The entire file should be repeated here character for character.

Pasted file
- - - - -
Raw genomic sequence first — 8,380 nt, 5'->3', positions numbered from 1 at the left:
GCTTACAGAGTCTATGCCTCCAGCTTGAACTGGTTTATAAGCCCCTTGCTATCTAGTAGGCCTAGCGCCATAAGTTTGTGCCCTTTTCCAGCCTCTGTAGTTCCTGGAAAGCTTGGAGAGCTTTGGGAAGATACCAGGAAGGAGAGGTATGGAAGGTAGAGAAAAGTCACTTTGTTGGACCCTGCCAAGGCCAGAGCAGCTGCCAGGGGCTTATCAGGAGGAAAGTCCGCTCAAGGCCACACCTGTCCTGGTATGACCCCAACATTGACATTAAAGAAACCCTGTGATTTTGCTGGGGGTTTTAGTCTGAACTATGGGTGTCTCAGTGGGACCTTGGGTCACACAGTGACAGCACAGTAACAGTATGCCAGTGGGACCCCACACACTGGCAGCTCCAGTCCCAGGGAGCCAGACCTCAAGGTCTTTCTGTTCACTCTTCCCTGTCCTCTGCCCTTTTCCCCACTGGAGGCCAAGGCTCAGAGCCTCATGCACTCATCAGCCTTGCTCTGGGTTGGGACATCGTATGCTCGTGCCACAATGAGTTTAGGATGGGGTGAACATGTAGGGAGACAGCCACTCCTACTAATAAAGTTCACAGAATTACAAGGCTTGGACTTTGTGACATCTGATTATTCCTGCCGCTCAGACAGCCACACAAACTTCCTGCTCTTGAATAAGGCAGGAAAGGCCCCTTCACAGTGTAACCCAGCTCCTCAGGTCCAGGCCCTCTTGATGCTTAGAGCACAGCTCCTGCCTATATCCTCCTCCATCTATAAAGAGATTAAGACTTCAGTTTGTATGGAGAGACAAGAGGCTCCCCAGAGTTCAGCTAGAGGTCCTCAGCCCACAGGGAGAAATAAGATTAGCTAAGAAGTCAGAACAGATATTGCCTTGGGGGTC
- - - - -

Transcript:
Raw genomic sequence first — 8,380 nt, 5'->3', positions numbered from 1 at the left:
GCTTACAGAGTCTATGCCTCCAGCTTGAACTGGTTTATAAGCCCCTTGCTATCTAGTAGGCCTAGCGCCATAAGTTTGTGCCCTTTTCCAGCCTCTGTAGTTCCTGGAAAGCTTGGAGAGCTTTGGGAAGATACCAGGAAGGAGAGGTATGGAAGGTAGAGAAAAGTCACTTTGTTGGACCCTGCCAAGGCCAGAGCAGCTGCCAGGGGCTTATCAGGAGGAAAGTCCGCTCAAGGCCACACCTGTCCTGGTATGACCCCAACATTGACATTAAAGAAACCCTGTGATTTTGCTGGGGGTTTTAGTCTGAACTATGGGTGTCTCAGTGGGACCTTGGGTCACACAGTGACAGCACAGTAACAGTATGCCAGTGGGACCCCACACACTGGCAGCTCCAGTCCCAGGGAGCCAGACCTCAAGGTCTTTCTGTTCACTCTTCCCTGTCCTCTGCCCTTTTCCCCACTGGAGGCCAAGGCTCAGAGCCTCATGCACTCATCAGCCTTGCTCTGGGTTGGGACATCGTATGCTCGTGCCACAATGAGTTTAGGATGGGGTGAACATGTAGGGAGACAGCCACTCCTACTAATAAAGTTCACAGAATTACAAGGCTTGGACTTTGTGACATCTGATTATTCCTGCCGCTCAGACAGCCACACAAACTTCCTGCTCTTGAATAAGGCAGGAAAGGCCCCTTCACAGTGTAACCCAGCTCCTCAGGTCCAGGCCCTCTTGATGCTTAGAGCACAGCTCCTGCCTATATCCTCCTCCATCTATAAAGAGATTAAGACTTCAGTTTGTATGGAGAGACAAGAGGCTCCCCAGAGTTCAGCTAGAGGTCCTCAGCCCACAGGGAGAAATAAGATTAGCTAAGAAGTCAGAACAGATATTGCCTTGGGGGTC